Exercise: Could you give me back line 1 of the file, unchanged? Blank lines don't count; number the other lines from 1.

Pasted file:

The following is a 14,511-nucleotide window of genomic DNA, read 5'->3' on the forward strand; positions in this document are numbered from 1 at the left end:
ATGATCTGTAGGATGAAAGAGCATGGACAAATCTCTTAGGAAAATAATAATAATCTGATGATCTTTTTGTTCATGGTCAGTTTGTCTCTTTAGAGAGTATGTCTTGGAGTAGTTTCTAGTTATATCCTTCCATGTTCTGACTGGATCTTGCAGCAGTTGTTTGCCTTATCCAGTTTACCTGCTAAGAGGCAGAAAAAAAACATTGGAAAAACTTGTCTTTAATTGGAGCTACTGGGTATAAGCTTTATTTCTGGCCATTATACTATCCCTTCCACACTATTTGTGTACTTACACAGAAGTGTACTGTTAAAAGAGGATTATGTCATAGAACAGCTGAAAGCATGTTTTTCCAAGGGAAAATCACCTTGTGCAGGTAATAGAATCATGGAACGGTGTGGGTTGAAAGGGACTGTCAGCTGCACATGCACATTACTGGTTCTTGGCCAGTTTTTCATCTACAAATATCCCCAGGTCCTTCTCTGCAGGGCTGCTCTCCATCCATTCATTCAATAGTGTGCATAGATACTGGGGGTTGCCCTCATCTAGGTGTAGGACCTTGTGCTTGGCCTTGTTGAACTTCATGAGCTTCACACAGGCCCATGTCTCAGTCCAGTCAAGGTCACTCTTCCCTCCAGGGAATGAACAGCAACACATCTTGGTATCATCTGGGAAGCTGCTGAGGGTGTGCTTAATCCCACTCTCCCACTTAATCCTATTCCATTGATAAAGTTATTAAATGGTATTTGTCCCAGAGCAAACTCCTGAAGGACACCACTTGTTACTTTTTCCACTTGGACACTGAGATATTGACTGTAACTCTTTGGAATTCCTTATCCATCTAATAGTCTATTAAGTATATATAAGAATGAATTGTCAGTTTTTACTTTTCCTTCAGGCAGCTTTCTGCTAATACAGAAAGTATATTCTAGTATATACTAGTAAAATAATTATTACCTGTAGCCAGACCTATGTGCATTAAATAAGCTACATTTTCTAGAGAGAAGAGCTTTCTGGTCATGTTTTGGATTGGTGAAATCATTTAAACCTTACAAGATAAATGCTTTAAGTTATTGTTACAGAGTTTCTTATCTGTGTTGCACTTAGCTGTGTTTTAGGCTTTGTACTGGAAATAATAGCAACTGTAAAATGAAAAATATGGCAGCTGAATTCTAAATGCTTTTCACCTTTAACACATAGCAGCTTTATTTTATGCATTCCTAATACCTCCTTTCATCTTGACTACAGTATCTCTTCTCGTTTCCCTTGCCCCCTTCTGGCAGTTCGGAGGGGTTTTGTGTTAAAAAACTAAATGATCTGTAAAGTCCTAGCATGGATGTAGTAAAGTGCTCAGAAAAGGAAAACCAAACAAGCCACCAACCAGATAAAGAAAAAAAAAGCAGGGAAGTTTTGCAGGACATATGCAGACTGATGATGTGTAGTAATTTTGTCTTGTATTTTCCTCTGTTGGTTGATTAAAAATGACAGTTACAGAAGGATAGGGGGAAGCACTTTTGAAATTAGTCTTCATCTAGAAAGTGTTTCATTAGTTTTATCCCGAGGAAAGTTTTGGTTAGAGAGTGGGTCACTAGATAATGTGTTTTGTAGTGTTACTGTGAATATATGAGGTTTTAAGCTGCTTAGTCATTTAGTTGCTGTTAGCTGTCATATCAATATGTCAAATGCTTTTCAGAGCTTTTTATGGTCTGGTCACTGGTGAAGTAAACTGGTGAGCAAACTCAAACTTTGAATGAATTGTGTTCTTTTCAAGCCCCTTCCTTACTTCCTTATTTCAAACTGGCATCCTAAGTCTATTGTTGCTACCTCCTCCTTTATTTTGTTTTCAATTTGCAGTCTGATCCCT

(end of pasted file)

The following is a 14,511-nucleotide window of genomic DNA, read 5'->3' on the forward strand; positions in this document are numbered from 1 at the left end: